EU10.6. Vertical Paraboloidal Cylinder Cooker

[Illustrations from the Great Explorations in Math and Science (GEMS) Teacher Guide: Hot Water and Warm Homes from Sunlight, by Alan Gould.  Artists: Lisa Baker, Carol Bevilacqua, Chris Byal, and Alan Gould]


  • 1 sheet of foilboard or other reflecting surface,
    18″ it 44″ (46 cm :sz 12 cm) for the parabolic reflector 
  • 1 cooking vessel, such as one of the following:
    – a dark-colored pot or pan with clear or dark lid
    – a clear glass jar with clear or dark lid
    – a clear pyrex pot with lid
  • 1 sheet of reflecting surface, 12″ it 40″ (30 cm it 100 cm) for the bottom reflector 
  • 1 sheet of cardboard, 12″ x 40″ (30 cm it 100 cm) for top reinforcing piece 
  • black metal supports for the cooking vessel; these can be empty tin cans painted black (small tomato sauce or tuna cans are about the right size)
  • 1 push pin 
  • 1 pencil 
  • 1 scissors
  • 16 paper fasteners
Diagram of cylinder cooker


1. Make a parabolic curve template by drawing a parabola approximately 32″ (80 cm) wide with a focal length (f)  of about 8″ (20cm). You can plot a number of “x” and “y” points according to the following formula for a parabola:

y = x2 / 4f

(where f is the focal length, or 
distance from the parabola to the cooking vessel) 

layout for drawing the parabola

Alternatively, duplicate pages 46–49 from the GEMS teacher guide Hot Water and Warm Homes from Sunlight. Figure 1 shows how the 4 template pieces from the GEMS Teacher Guide (8/5″x11″) are laid out to form one large parabolic curve template. 

2. Using the parabolic curve template made in step 1, mark and cut the shape of the parabola on a top reinforcing piece as shown in Figure 2.

Parabolic curve

3. Draw two lines parallel to the long edges of the parabolic reflector, 1 inch (2.5 cm) from each edge. At 2″ (5 cm) intervals, cut slits in from the edges to the 1 inch line as shown in Figure 3, to make tabs.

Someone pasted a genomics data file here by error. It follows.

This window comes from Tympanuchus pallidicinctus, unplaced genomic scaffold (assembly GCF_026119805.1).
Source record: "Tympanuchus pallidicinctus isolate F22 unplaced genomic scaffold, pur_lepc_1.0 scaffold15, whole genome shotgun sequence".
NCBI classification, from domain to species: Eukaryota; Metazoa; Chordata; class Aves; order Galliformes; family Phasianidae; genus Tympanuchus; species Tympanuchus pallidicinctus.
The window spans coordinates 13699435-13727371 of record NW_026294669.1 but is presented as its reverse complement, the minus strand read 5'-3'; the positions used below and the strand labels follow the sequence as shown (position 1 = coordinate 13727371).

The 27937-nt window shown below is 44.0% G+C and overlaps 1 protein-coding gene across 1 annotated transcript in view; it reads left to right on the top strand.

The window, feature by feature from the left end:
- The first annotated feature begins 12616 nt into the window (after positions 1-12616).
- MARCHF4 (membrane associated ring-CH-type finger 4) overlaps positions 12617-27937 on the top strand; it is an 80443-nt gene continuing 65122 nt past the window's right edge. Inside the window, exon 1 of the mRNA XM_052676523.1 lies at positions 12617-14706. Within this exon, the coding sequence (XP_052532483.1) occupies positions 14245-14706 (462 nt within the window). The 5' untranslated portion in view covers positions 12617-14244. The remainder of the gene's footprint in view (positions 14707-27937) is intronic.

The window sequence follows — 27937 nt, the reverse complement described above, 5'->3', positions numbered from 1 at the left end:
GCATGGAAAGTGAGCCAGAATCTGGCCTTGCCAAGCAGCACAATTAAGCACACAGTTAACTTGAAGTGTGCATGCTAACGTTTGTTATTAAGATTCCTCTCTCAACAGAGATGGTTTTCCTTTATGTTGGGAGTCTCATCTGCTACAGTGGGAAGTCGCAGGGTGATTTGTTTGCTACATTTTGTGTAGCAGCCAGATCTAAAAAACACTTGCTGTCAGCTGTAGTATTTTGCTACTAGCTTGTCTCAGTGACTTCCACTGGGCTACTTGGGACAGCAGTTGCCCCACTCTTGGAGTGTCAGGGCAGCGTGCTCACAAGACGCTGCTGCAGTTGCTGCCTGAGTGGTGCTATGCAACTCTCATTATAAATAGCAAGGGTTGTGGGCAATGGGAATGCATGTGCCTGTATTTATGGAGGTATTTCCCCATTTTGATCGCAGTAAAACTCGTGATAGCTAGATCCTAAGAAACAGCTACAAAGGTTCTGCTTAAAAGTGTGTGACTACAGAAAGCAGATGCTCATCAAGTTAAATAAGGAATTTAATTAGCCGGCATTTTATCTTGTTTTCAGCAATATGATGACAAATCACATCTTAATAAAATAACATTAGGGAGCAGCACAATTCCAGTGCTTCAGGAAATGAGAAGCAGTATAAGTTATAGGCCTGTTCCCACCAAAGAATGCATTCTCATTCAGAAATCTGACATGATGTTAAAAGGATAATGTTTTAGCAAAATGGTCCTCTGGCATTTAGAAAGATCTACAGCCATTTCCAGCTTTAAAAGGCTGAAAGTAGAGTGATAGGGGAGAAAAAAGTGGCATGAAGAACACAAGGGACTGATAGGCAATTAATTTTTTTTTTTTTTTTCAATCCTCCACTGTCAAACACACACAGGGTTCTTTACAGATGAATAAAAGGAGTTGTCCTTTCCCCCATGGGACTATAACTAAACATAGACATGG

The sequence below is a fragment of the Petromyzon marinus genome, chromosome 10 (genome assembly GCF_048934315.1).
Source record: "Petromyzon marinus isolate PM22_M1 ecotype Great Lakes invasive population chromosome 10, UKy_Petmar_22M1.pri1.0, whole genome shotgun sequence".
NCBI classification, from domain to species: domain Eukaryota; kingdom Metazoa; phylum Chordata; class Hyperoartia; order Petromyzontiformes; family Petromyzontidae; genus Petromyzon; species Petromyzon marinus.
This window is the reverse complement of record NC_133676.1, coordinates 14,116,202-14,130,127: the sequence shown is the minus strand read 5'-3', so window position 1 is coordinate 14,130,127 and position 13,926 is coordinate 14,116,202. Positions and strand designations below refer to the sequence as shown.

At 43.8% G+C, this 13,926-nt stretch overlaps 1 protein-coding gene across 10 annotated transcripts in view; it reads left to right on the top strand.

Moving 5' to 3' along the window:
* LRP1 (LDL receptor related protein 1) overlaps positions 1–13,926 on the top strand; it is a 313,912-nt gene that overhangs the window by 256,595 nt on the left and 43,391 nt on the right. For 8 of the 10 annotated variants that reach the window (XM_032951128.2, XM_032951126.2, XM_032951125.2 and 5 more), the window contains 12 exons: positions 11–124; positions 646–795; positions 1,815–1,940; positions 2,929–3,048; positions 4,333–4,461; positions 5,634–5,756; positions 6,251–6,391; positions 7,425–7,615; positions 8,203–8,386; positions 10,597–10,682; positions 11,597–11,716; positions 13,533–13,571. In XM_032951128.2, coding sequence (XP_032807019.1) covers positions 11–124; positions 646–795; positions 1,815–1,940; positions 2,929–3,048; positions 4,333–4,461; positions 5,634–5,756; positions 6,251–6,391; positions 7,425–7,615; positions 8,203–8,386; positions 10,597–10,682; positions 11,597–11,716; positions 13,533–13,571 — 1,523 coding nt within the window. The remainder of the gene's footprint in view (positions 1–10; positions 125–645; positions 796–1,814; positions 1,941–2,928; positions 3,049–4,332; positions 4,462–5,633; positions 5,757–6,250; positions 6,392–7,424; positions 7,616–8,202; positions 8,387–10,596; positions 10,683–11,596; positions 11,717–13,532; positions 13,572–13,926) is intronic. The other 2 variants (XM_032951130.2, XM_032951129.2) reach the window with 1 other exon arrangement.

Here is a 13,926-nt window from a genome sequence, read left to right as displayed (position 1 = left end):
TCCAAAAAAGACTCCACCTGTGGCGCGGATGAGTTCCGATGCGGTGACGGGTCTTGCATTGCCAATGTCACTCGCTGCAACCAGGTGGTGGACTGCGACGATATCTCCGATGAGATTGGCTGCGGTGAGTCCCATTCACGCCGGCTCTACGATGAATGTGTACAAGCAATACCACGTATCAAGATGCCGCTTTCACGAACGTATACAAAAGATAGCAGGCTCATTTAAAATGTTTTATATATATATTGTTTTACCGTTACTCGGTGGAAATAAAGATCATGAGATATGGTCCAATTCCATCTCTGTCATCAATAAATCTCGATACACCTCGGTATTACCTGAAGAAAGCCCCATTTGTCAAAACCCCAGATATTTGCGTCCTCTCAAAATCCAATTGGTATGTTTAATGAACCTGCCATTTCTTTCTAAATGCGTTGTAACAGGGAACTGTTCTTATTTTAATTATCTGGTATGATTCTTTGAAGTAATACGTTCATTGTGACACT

top and bottom of the reflector with tabs for attaching to reflecting cardboard base

4. Fold the resulting tabs up. Line up the parabolic reflector to the parabolic curve on the top reinforcing piece. Tape the tabs to the top reinforcing piece to hold the parabolic reflector in place, as shown in Figure 4.

attach vertical reflector to the base

5. Punch small holes through a few of the tabs as close to the fold lines as possible. Make the holes go all the way through the top  reinforcing piece. Use a push pin to punch the holes, then enlarge the holes with a pencil tip. Secure paper fasteners through the holes, as shown in Figure 5. 

6. Lay the parabolic template on the bottom reflector and temporarily tape it in place. Lining up the parabolic reflector with the template, tape the tabs to the bottom reflector and secure with paper fasteners as in steps 4 and 5. Then remove the template. 

fasteners attach vertical reflector to the base

7. (Optional) Tape edge sticks to each short edge of the parabolic reflector. 


1. Orient the parabolic reflector so it faces the Sun. On grassy or uneven ground, it is helpful to put the cooker on a wooden board. Put three identical blackened tin cans about 10 inches (25 cm) in front of the center of the parabolic reflector.

2, Put a cooking vessel containing food on top of the cans as shown in the figure at the top of this page. It will start getting hot! You can make rice, steam vegetables, warm canned foods, boil hot dogs, and cook many other foods.

3. Move the cooker about every 15 minutes to keep it facing the sun.

4. Of course, the amount of time required to cook a particular food varies. A solar cooker can take up to twice as long as the same task would take on a standard stove.

5. The solar cooker can be disassembled for easy carrying and storage.